This target provides a unique opportunity to study polarized nucleons, in particular the neutron, in detail. Using deuterium as a neutron target, we are be able to make simultaneous measurements on polarized protons and neutrons with a polarized photon beam.

The polarized $HD$ target was developed by the LEGS collaboration, of which I was a member. Now that LEGS has ended data taking, a proposal was submitted and approved to use this target to study excited nucleon states produce by polarized photons on polarized neutrons at Jefferson Lab.

Here at James Madison University, we are operating the hydrogen distillery that we use to purify the $HD$ gas used in the targets. The spin-lattice relaxation time (the decay time for the polarization) depend critically on the impurity levels in the target material. In particular, we must have only a small, controlled amount of $H_2$ and as little $D_2$ as possible. To do this we begin target production with $HD$ gas that is 99.999% pure. Gas with this purity is not commercially available, so we must produce it ourselves. Starting from commercial grade gas (~2% $H_2$ , 0.5% $D_2$), we take advantage of the small (~10%) difference between the vapor pressures of the $H_2$, $HD$, and $D_2$ to make the separation. A specially designed gas chromotography system, developed by JMU undergraduates, is used to measure the relative concentrations of the isotopic components.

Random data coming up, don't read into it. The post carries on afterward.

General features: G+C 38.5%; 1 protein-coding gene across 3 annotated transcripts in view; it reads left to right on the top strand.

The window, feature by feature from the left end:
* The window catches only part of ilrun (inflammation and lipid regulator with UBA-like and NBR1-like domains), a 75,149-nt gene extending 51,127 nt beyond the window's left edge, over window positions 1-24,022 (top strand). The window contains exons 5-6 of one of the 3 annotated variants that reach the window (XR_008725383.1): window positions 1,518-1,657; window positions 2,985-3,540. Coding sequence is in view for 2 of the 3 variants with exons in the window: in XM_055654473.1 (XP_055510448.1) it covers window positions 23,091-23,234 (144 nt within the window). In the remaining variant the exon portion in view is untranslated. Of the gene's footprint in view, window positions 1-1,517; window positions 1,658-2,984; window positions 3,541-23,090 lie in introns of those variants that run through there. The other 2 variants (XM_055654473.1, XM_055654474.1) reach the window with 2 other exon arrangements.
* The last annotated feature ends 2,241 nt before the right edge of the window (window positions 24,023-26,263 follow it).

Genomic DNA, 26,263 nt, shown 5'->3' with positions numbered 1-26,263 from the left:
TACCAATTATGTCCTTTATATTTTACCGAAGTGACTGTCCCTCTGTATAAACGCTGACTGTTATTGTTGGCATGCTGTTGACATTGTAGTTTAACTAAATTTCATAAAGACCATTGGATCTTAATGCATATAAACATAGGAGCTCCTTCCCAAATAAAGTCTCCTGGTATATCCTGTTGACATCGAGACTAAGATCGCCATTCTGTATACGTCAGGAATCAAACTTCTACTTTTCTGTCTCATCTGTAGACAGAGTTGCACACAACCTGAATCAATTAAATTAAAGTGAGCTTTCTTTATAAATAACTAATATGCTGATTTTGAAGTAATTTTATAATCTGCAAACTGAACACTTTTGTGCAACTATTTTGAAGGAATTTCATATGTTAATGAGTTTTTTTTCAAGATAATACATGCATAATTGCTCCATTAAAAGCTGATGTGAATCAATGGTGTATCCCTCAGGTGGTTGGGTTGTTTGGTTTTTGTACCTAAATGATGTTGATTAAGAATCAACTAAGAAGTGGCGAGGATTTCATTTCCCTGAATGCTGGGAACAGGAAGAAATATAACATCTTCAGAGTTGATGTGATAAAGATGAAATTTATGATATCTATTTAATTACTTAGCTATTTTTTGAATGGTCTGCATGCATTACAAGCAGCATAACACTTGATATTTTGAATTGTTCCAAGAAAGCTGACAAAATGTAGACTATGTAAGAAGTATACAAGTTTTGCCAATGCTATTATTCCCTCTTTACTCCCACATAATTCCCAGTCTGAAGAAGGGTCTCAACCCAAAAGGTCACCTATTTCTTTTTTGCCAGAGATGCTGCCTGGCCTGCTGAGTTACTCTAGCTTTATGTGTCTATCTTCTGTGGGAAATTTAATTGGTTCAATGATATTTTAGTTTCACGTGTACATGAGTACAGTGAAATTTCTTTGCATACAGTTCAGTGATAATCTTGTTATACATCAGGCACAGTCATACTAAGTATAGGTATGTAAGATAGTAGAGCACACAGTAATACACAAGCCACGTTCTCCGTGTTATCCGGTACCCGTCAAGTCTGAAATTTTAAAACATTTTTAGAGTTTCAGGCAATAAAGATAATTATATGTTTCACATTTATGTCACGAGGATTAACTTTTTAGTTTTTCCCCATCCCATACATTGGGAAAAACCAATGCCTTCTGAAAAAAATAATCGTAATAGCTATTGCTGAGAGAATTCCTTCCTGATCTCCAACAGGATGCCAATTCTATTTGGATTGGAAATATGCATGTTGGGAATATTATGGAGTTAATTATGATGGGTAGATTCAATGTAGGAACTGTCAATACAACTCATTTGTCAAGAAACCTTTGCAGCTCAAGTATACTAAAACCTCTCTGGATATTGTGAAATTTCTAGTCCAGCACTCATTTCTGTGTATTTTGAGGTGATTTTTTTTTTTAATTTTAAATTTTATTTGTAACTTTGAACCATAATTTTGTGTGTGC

HIGS